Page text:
Luckily, from now on the book will be coming out at a more relaxed schedule, so I’m hopeful that such ordeals won’t be necessary in the near future, which will leave me much more time for freelance writing gigs, oh potential employers out there!

Back during the days of hardcore art grinding on vols. 3-5, though, my workdays would be pretty severe. When things were really bad, I’d frantically rough out and dialogue the next three story pages early in the morning, then spend the rest of the day (and night) trying to crank out the finished artwork for those pages. Even with a strong 13- to 15-hour workday, though, I was only very rarely able to finish all three roughed-out pages in one day; about 2.5 pages per day, on average, was the best I could do. Note that the writing part of my work, the fun and fulfilling part, is over very quickly.

Pages from "Empowered" Vol. 5

The artwork end of the job, by contrast, represents hundreds (or thousands) of hours of sheer gruntwork, as I have no particular love of drawing for drawing’s sake. (Which is why I’m not a real artist as such; a real artist, IMHO, should actually love to draw.)

Anyhoo, I’d wrap up the workday by kicking back and watching the first two segments of Craig Ferguson’s show while thinking about the next three pages, then hit the rack and start the whole process over again. Lather, rinse, and repeat for four months straight.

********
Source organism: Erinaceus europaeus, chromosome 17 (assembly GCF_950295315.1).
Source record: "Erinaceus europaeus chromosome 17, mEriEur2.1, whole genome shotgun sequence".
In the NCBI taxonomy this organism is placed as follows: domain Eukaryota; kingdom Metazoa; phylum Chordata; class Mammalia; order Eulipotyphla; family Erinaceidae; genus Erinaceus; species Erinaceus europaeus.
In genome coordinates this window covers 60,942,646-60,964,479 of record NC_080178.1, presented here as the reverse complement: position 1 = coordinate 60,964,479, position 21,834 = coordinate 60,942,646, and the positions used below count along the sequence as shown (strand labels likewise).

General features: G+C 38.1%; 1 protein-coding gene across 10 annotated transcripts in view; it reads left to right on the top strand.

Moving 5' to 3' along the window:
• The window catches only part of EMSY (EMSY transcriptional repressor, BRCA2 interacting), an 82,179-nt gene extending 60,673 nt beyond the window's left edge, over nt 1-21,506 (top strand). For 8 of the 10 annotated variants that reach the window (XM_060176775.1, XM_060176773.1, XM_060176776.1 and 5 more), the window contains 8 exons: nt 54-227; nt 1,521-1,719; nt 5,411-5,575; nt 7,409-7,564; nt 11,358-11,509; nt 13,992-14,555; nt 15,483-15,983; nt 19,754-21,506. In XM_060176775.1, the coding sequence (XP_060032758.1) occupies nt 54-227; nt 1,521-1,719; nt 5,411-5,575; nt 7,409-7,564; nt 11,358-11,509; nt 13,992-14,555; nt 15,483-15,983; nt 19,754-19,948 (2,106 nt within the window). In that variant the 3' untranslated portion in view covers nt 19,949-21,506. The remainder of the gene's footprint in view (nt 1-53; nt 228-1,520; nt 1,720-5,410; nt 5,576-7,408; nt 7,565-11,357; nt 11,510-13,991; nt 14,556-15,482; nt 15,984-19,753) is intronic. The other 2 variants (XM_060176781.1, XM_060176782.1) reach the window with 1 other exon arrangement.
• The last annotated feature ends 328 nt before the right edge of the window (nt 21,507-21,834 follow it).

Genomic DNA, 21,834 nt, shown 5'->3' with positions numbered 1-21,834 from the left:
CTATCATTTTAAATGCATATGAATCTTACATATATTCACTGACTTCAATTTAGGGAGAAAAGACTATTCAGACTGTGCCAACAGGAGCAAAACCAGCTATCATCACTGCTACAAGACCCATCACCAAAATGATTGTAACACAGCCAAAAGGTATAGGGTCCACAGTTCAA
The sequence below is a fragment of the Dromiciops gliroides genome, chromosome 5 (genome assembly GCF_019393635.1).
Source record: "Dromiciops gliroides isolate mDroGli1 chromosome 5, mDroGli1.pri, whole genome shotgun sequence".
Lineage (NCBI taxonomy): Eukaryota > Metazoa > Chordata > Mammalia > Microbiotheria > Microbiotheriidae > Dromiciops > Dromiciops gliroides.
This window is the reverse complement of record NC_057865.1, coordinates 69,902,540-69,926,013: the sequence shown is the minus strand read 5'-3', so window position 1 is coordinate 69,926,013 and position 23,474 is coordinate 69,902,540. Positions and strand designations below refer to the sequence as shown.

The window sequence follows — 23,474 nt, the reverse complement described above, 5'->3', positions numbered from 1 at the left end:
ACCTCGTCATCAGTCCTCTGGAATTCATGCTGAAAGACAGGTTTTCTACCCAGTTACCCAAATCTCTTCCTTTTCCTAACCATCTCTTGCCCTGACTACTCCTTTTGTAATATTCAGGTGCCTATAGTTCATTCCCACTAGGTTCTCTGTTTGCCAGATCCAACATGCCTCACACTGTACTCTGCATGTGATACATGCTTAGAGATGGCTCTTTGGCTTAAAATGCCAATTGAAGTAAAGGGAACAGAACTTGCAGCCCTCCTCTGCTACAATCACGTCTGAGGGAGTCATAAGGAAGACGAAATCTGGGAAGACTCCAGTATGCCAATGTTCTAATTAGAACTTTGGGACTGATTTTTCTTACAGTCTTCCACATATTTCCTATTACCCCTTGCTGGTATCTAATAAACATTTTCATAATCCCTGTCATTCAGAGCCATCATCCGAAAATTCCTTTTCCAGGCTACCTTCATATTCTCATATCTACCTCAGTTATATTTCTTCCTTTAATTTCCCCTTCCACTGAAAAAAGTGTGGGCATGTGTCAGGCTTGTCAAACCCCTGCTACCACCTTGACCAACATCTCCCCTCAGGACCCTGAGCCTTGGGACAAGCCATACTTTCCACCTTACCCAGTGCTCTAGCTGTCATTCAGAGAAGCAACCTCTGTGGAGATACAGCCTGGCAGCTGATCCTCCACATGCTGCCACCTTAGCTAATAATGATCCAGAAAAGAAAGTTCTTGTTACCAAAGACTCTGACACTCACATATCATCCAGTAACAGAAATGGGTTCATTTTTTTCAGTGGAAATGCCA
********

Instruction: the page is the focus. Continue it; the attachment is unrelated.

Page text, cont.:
Do you work from a detailed script, write it all on the page itself as you go, or something in between?

Technically, “in between.” I puzzle out the story in my head beforehand, scrawl out rough versions of the pages as quickly as possible, then write down all the story’s dialogue (in balloons, oddly enough) on separate sheets of paper before moving on to the finished pages as quickly as possible. Every bit of my lean ’n’ simplified production technique on “Empowered” is designed to get me on to the final page toute frickin’ suite, to stay well clear of all the extra stages and perfectionist bottlenecks that used to slow me down. For example: Instead of ruling out pages on oversized Bristol board with T-square and triangle (as I used to do), I now use a pre-measured grid to quickly mark out panels and gutters on sheets of plain ol’ 8.5” X 11” copy paper.

Side note: The smaller your original-art page, the faster you’ll be able to finish it. (Go figure, the mangaka were on to something.) I noticed this even way back in the day when I was drawing (and even inking!) the miniseries “Bubblegum Crisis: Grand Mal,” which featured much smaller original pages (for reasons that escape me now) than the 10” X 15” originals which were the norm back in the ‘90s. Of course, for the following ten years, I immediately proceeded to forget how much faster I was able to complete smaller pages... Oops!

One of striking things about "Empowered" is your frequently displayed encyclopedic knowledge of all kinds of things; gun models, TV-on-DVD, ninjutsu, and more.  Is this simply a product of a voracious mind or do the characters come before the research?